Mr. Venu Bhamidi is a vascular surgeon in Auckland whose practice involves all treatment of all aspects of arterial disease, including claudication.

Leg bypass surgery is a procedure used to treat peripheral arterial disease caused by accumulation of plaque. Plaque build-up occurs due to several risk factors such as smoking, diabetes, high blood pressure, high cholesterol, family history of artery problems, and increasing age to name a few. Blockages in the artery typically cause leg pain when walking or exercises due to lack of blood supply to the muscles, known as intermittent claudication. Claudication usually starts with exercises and is relieved with rest. If the blood supply becomes critical, other symptoms may include numbness and tingling sensation in the feet, pain in the foot at night-time, ulcers/wounds or gangrene.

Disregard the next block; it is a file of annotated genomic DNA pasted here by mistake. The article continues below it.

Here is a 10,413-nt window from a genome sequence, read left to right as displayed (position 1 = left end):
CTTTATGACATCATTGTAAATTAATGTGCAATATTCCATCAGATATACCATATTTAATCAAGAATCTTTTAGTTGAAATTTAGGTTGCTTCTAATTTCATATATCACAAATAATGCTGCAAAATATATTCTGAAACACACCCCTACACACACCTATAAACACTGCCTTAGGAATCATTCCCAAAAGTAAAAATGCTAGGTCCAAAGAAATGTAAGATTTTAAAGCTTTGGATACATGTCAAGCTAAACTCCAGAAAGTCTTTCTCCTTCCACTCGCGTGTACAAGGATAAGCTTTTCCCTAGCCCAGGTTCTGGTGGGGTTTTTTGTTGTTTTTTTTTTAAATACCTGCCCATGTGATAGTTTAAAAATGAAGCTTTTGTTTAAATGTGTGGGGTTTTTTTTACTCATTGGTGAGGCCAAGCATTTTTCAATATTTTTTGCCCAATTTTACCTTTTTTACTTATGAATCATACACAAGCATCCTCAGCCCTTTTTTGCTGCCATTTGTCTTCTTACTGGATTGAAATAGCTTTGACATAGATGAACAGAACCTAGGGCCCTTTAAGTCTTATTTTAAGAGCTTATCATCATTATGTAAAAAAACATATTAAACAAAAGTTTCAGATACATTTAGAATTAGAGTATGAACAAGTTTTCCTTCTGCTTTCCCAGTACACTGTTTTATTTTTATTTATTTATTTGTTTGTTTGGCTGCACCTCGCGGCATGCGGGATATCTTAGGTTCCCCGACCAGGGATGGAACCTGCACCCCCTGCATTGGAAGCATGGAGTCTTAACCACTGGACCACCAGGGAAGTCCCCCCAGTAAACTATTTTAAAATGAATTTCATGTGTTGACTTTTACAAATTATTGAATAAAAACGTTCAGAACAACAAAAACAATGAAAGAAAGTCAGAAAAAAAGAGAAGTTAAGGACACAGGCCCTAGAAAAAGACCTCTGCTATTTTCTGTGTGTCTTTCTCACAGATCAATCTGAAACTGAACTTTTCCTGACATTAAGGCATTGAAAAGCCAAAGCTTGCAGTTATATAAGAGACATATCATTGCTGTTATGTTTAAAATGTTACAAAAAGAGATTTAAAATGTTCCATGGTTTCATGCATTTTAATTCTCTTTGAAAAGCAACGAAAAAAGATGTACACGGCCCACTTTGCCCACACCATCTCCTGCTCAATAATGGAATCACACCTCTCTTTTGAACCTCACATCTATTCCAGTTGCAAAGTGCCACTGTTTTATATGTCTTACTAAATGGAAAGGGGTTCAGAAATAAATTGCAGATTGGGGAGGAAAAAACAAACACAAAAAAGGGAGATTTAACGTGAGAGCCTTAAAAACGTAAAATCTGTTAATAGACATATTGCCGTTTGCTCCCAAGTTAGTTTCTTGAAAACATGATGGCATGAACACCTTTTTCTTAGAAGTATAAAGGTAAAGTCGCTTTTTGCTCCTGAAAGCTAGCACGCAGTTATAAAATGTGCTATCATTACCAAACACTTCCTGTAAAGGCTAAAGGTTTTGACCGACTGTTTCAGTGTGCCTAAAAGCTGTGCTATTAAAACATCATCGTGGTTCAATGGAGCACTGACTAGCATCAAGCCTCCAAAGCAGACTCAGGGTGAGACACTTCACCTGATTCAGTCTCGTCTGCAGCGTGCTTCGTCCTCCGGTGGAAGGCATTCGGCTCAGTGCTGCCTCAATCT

How are blockages and claudication treated?

If the blockage in the artery is short in length, it may be possible to have the blockage opened up with angioplasty (balloon and/or stent techniques) however if the blockage is long, the better option may be to bypass the blockage (most often the femoral or popliteal artery) using either a vein from the patient’s leg or a synthetic graft. The femoral and popliteal arteries are the major arteries in the leg that are most often affected by plaque build-up. If the blockage is above the level of the groin, a bypass may involve a cut in both groins (femoro-femoro crossover) or in the abdomen (aorto-femoral bypass) to allow more blood flow into the groin and down the leg.

Where possible, Mr. Bhamidi prefers to avoid major leg surgery and treats narrowings or blockages in the legs and claudication using angioplasty and/or stents (minimally invasive keyhole techniques). However, not all blockages can be easily fixed with minimally invasive techniques and this is where bypass surgery is beneficial. The decision about bypass or angioplasty will be made in consultation with you after you have had scans to see exactly where and how bad the blockage is.